Microcopy: Writing an Interface

Intercom posted a great checklist of things to consider when writing microcopy — buttons, help text, and success/error messages — for your website or application.

Microcopy is an often neglected aspect of user interface design. It’s tempting to provide generic button text (“Save”, “Cancel”) or form labels (“Blog title”, “Email”) and leave it at that.

But microcopy is a great opportunity to educate users on how a feature benefits them while also reinforcing their mental model of your application. And it adds that important human touch to your interface. For example:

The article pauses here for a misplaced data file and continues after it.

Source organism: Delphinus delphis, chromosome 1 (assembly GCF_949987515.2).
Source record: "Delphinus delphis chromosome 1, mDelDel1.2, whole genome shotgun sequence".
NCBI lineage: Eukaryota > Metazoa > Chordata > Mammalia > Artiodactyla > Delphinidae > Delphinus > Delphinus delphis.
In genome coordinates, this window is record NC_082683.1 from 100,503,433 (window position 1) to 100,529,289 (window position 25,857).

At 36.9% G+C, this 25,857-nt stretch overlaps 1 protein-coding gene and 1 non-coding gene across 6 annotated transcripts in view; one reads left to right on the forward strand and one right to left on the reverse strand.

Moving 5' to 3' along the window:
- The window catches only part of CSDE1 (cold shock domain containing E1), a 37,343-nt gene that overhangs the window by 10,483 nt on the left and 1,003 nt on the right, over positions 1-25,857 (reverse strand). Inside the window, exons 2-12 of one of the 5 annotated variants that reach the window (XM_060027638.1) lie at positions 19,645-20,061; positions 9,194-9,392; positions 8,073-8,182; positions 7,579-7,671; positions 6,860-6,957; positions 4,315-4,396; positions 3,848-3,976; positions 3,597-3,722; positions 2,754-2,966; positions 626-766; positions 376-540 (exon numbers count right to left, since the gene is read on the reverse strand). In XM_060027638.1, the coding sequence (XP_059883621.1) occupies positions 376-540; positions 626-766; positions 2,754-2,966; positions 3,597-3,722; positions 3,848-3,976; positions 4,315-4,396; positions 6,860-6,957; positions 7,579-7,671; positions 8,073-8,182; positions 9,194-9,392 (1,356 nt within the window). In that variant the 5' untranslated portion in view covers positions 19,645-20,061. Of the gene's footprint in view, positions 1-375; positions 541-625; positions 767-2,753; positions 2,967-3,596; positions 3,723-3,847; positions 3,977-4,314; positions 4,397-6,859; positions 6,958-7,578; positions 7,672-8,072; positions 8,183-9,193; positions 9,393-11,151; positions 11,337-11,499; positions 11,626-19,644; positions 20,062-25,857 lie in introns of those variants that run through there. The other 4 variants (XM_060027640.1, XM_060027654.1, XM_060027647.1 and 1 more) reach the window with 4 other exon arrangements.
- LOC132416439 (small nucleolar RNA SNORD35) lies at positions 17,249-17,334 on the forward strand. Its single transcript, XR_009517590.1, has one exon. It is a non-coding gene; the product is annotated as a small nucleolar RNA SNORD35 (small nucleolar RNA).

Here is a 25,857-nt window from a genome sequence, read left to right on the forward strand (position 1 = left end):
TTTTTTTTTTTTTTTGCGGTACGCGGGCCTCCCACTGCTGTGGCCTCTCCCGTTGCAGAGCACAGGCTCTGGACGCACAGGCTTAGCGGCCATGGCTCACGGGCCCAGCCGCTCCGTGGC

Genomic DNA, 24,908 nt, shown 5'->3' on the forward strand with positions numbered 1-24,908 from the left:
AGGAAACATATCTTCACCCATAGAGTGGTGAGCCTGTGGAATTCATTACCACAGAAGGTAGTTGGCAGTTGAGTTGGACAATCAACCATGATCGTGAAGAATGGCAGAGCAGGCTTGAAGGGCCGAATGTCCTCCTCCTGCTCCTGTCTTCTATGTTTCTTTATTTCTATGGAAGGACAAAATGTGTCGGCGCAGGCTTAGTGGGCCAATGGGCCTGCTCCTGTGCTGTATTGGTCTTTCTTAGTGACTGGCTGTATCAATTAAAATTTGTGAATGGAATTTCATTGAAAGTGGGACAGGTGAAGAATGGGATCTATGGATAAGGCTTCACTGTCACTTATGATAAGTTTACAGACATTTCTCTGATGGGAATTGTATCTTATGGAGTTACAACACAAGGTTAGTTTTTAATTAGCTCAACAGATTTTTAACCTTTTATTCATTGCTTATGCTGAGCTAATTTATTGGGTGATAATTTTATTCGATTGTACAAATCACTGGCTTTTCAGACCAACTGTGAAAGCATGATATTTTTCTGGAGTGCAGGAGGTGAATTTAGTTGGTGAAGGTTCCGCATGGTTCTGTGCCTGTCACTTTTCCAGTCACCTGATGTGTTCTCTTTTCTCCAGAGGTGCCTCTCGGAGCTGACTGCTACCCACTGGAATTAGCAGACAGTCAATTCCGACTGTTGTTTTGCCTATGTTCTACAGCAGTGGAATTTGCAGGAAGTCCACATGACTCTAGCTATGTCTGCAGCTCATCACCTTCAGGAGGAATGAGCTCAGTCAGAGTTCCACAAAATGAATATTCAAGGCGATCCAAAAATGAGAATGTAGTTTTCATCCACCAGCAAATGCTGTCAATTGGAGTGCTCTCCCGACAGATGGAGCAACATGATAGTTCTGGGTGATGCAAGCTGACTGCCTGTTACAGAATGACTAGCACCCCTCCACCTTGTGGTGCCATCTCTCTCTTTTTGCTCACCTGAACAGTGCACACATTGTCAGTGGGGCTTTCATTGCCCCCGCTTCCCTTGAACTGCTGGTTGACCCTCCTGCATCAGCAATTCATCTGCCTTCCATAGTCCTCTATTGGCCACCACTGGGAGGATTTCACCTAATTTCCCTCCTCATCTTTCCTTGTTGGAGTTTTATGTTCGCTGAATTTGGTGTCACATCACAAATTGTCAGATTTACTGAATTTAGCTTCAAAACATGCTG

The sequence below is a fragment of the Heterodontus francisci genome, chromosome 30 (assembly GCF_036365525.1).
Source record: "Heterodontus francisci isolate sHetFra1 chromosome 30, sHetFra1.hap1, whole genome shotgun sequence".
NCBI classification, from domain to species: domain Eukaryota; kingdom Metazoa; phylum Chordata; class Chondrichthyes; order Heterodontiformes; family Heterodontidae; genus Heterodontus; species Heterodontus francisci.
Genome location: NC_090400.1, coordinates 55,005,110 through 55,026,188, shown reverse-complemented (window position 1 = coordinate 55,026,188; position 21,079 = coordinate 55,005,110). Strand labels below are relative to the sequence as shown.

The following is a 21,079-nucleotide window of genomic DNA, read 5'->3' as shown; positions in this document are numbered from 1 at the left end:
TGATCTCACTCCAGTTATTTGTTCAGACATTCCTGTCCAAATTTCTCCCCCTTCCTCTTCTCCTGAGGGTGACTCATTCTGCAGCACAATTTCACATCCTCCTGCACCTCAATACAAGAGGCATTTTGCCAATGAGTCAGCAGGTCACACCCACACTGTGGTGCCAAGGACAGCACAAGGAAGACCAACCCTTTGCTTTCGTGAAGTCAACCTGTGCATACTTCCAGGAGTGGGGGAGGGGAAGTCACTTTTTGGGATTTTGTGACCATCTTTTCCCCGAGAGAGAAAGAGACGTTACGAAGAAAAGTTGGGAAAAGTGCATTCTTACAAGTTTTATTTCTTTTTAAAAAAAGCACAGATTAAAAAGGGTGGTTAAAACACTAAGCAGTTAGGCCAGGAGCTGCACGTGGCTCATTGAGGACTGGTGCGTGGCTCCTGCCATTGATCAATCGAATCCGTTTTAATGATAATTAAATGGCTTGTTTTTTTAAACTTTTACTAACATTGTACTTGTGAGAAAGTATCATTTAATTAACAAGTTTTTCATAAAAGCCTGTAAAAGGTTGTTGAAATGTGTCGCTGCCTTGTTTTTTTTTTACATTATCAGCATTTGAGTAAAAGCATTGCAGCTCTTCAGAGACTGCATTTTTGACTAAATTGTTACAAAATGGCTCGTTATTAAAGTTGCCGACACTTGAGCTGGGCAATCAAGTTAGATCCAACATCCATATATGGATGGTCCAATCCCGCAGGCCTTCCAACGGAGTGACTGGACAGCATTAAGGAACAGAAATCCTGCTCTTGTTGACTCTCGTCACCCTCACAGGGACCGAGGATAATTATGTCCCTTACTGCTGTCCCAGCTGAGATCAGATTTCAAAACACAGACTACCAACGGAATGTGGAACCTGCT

• Instead of labeling a button “Save”, use “Save as draft”.
  • Rather than provide useless help text for a form field (“This is your blog title”), explain the value of filling it out (“A catchy blog title grabs attention and gets you more visitors”).
  • Use success/error messages to show your app’s personality (“Huzzah, your post has been published on your blog!”). Robotic messages like “Post saved successfully” are boring and uninspiring.

Polishing your microcopy adds clarity, and makes your users feel like they’re accomplishing something tangible rather than just using faceless software.

Hello! I'm Kyle Fox. I'm a hacker, designer, and entrepreneur who loves turning rough ideas into shipped, delightful digital products.

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